Johanna Konta in the first round of the Australian Open 2021
MELBOURNE, AUSTRALIA - FEBRUARY 09: Johanna Konta of Great Britain plays a backhand in her Women's Singles first round match against Kaja Juvan of Slovenia during day two of the 2021 Australian Open at Melbourne Park on February 09, 2021 in Melbourne, Australia. (Photo by Matt King/Getty Images)

Tennis | Australian Open 2021 | Konta ‘shocked’ at having to retire and Jones bows out in first round

  • Johanna Konta had to retire a set up and two games down after an abdominal injury, which meant she could not continue
  • Francesca Jones put up a spirited resistance to Shelby Rogers but in the end her debut ended in defeat.
MELBOURNE, AUSTRALIA – Fran Jones’ great run ended in the first round, and injury put paid to Johanna Konta’s campaign in the first round of the Australian Open.


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Shelby Rogers def. Francesca Jones 6-4, 6-1

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Francesca Jones’ debut in the main draw of a Grand Slam ended at the hands of Shelby Rogers, despite a valiant attempt to fight back.

Jones was swiftly down a break, but we have seen through the qualification rounds that she has determination and patience, and she bided her time to break Rogers back and get the score-line back on the level, but Rogers hung on to break for the set.

Things went away very swiftly in the second set, with Rogers leaping out to a 5-0 lead. Momentum shifted swiftly in part to a disputed automated line-call in the second game where Jones was ultimately broken.

After the match, Jones said: “In the scheme of things it’s one point within the two sets that were played. Of course big difference serving at Love-30 to 15-30 when it’s 2-Love, and I think, you know, that’s pretty lucky one there. Well, lucky for her, unlucky for me. As I said, there’s a lot that I still need to improve on, and I’m not going to sit here and say that’s why I lost the match.

“There was plenty of positives though for Jones to take away from this part of the swing. She continued: “As I previously mentioned just being aware of, you know, the quick momentum changes at this level. I think, you know, there are a lot of positives, although my tone of voice might not be seeing it right now.

“I’m going to sit down and watch the match with my coach when I’m slightly more objective, but I think overall I have proved that I can compete at this level, and I think now it’s about accumulating as many matches as possible over the next 12 months against players such as Shelby or even of a higher level.

“My feet are very much on the ground. Back to reality for me, it’s been great here, but it’s all about working hard in the day to day, and, you know, as I said, my feet are very much on the ground, and I just want to get going with what happens next.”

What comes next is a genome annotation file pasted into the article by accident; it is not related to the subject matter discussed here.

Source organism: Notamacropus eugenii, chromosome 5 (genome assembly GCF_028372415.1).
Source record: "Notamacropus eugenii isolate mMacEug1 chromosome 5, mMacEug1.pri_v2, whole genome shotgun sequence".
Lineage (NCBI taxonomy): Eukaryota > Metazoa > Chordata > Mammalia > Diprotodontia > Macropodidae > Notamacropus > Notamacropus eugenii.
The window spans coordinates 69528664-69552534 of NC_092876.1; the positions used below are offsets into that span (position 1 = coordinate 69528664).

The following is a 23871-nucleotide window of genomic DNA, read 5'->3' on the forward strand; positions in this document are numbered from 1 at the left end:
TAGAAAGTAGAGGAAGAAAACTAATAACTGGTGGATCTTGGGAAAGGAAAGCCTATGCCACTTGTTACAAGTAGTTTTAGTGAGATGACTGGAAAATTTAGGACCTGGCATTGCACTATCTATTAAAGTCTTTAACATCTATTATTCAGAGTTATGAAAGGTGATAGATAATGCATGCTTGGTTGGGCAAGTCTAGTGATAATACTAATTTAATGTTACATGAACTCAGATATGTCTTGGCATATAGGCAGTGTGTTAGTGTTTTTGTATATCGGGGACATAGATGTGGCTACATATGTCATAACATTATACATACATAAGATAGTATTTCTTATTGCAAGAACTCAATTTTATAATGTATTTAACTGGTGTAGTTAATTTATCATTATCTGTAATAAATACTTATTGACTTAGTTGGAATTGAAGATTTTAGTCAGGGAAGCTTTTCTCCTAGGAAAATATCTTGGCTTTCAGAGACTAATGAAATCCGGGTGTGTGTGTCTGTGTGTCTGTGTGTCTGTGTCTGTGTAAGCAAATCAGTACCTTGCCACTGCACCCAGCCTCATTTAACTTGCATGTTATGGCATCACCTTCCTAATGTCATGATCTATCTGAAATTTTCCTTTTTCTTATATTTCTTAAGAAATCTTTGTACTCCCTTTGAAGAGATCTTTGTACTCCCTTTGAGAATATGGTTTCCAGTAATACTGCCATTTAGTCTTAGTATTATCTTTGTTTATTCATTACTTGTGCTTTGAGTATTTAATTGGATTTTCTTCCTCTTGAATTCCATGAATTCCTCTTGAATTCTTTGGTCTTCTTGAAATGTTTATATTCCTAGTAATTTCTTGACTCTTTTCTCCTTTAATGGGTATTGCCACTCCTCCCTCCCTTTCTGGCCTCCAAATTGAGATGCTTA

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Kaja Juvan [Q] def. Johanna Konta [13] 4-6, 2-0 RET

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The start of the match looked like it was going to be a strong performance by the British No. 1 Johanna Konta as she got an early break, albeit pegged back straight away by the Slovenian qualifier Kaja Juvan. In a tight match, Konta worked hard to make moves forward again.

An off-court medical timeout saw her come back at 5-4 15-15 after abruptly stopping to call for the trainer. She had already seen two set points come and go and saved a break point before taking the first set.

However, it was apparent in her first service game that she was struggling to get any pace in her serve, and she retired 0-2 down.

After the match, she explained: “I pulled my ab, and that made it difficult for me to serve. I felt it in kind of my second service game of the first set, so then I was just conscious of trying to adapt while using my legs more on my serve.

“Then kind of my second-last service game of the first set, that’s when it started to get quite painful, and I kind of then again tried to just manage it the best I could, but then in my last service game of the first set, that’s where it got just, I guess, that’s when I needed to intervene with the physios to try and offload it in any way with tape and things like that.

“I feel in a bit of state of shock, almost like having an out-of-body experience a little bit.”

“I don’t know when I’ll be playing next. Like I said, right now I need to assess kind of where I am with my body in the next 24, 48 hours and then I’ll have a better idea of what I have, what I’m dealing with.”

Play continues on Day Three of the Australian Open at 11am (Midnight GMT).


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